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Technologies for STEM learning

Pair Programming as a tool to enhance teaching and learning of programming at a distance

Project leader(s): 
Adeola Adeliyi


Pair programming is a key aspect of Extreme Programming (XP), which encourages informal and immediate communication over joint coding work. The technique involves two developers: one in a driver role writes the code, controlling the keyboard and mouse, and the other, the navigator, reviews the code as the driver writes it. There is now a substantial body of evidence in support of improved coding outcomes when pair programming is used in teaching (Ghorashi 2016; Mehmet et al. 2018).

Despite these proven academic benefits for collocated classroom settings, distance and online settings are yet to benefit. The isolation and impoverished learning experience some students report points to an urgent need for tools and methods that support remote pair programming in a distributed educational setting to be developed.

In a traditional instructor-led teaching environment, pair programming is relatively easy to implement. This is more challenging in distance teaching and learning situations. Some of these challenges include: 

  1. Students experiencing isolation and exclusion
  2. Problematic communication due to students having fewer interactive and communication options in a remote setting
  3. Access to code repository


To improve teaching programming at a distance, using Pair-Programming as collaborative learning tool, we will:

  1. Carry out extensive literature review on existing academic research on collaborative learning, methods and tools developed to support pair programming (both traditional and remote style) and real time coding in education (both collocated and distance settings) to identify principles of effective pair programming.
  2. Identify and/or develop tools that will support remote pair-programming taking the identified principles of effective pair programming into account.
  3. Review the current Open University teaching and laboratory practices in use for teaching computing related subjects: TM112 – Introduction to computing and information technology 2, TM129 – Technology in practice, M250 – Object-oriented programming in Java, M269 – Algorithms, data structures and computability.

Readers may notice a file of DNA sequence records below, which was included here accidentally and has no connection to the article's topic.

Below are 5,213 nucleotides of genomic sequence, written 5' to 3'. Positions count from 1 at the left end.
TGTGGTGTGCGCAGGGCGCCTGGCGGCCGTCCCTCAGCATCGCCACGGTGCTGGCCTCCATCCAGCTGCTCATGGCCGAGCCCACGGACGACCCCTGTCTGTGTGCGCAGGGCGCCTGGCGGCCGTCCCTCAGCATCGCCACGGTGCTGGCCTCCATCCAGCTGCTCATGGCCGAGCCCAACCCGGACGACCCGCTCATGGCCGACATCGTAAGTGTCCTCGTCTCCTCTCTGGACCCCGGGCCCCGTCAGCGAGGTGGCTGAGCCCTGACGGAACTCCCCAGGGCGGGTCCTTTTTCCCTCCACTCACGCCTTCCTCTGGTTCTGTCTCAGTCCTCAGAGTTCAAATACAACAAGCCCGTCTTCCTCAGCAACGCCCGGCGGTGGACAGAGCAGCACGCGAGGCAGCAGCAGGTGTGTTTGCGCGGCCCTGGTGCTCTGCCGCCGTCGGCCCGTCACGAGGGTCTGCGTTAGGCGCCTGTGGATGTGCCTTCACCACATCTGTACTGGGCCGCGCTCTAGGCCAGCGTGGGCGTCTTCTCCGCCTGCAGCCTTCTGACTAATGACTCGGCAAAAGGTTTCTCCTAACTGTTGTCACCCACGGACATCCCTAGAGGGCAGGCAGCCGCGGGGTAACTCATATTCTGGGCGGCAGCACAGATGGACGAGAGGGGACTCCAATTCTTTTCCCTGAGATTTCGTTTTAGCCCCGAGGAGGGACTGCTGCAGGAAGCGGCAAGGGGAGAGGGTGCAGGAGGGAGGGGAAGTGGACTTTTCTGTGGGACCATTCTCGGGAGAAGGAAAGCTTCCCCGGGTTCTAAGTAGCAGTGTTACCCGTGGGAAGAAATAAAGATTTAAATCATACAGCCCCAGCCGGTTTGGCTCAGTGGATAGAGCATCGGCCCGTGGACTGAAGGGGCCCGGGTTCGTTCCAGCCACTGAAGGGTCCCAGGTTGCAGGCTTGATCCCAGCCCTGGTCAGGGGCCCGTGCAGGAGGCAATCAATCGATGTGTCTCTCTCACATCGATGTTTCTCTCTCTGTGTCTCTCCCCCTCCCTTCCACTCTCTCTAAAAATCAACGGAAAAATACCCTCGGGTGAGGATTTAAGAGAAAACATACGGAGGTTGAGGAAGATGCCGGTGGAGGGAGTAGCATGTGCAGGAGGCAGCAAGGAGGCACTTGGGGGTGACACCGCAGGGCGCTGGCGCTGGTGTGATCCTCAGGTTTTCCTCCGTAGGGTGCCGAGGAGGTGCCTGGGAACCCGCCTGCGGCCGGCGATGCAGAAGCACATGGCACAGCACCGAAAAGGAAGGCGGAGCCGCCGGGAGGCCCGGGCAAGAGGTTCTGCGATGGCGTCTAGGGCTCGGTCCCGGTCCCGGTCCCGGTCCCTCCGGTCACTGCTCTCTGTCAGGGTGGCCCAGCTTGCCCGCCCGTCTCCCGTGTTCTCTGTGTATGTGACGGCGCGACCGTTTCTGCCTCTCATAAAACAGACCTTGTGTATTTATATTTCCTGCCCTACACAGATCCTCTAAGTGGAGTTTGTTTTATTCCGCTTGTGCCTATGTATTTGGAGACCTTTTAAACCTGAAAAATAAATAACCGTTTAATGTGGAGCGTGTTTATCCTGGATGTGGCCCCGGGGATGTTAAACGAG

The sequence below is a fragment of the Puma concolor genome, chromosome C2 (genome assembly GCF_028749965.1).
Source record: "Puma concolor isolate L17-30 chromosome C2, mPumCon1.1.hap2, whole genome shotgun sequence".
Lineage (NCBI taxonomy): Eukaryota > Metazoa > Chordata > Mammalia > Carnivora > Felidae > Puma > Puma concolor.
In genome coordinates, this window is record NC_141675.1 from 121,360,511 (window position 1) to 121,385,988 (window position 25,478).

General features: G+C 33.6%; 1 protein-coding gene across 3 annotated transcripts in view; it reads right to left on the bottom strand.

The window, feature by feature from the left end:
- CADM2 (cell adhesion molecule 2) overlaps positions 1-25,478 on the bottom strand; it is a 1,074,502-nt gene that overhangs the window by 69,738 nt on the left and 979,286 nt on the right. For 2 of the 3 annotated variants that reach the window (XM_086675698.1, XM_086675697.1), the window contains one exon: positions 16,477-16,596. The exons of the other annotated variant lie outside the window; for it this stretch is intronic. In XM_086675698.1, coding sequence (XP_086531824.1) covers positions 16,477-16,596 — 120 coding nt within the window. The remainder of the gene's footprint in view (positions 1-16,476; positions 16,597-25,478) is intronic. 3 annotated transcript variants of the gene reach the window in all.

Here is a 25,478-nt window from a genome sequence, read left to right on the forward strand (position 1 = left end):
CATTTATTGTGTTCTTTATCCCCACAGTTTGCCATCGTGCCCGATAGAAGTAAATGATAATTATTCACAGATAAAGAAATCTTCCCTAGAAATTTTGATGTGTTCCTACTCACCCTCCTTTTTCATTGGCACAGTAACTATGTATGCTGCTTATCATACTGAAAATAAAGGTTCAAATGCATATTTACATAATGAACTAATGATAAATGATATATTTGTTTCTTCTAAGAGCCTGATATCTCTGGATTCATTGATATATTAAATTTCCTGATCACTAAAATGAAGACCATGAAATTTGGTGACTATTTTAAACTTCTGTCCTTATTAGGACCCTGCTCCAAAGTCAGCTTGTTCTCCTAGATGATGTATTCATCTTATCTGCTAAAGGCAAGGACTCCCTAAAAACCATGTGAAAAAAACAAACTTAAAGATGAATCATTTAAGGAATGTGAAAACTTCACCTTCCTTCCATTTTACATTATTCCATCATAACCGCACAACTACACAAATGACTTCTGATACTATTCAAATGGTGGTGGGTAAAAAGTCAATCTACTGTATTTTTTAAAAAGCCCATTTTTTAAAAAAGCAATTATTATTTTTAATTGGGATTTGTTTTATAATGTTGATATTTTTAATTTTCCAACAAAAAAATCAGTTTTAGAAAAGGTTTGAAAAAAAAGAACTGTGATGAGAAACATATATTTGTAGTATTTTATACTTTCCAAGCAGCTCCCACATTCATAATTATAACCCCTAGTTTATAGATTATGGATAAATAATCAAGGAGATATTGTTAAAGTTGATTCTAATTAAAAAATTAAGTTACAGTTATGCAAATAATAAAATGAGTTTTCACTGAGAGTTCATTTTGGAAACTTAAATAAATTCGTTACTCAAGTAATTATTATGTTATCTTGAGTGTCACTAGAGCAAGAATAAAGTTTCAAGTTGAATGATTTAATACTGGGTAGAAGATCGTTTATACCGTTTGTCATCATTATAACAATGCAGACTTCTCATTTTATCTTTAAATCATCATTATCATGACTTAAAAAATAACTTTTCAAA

4. In conjunction with student partners, we will carry out two user studies, which will evaluate:
  1. The effectiveness of collaborative tools.
  2. The effectiveness of the method of pairing, such as voluntary, randomized, knowledge-based, demographic pairing.
  3. Evaluation of students’ experience, feedback, programming skills, and evidence of academic improvement.
  4. Improvement carried out on the methods and tools.


The evidence-based results will support improved learning outcomes when pair programming techniques are used in teaching programming at a distance.


  1. Reduce collaboration obstacles enough to make remote pair programming worthwhile and attractive to students at the Open University.
  2. Contribute to the wider academic research think-tank, the development of collaborative techniques for delivery of teaching programming at a distance.

Adeliyi, A. (2019) project poster (PDF)

Associate Lecturers’ Involvement in Improved Practice in a SXPS288 Labcast Delivery

Project leader(s): 
Venetia Brown

SXPS288 ‘Remote Experiments in Physics and Space’ will be presented in 19J as a re-written module of the previous SXPA288. SXPS288-19J will broadcast live, interactive web-broadcasts (i.e. labcasts) throughout various blocks of the module. There are ten Associate Lecturers (ALs) and approximately 200 students on the module. For the 19J presentation, there will be a new student project and remote experiment in the module that will be supported by labcasts. Recent findings indicate that labcasts in OU STEM modules can have a positive impact on student learning, motivation and engender deeper engagement with the wider OU science community (Thomson and Velasco, 2019). However, overall cohort participation and voluntary staff uptake in optional labcasts events remain relatively low.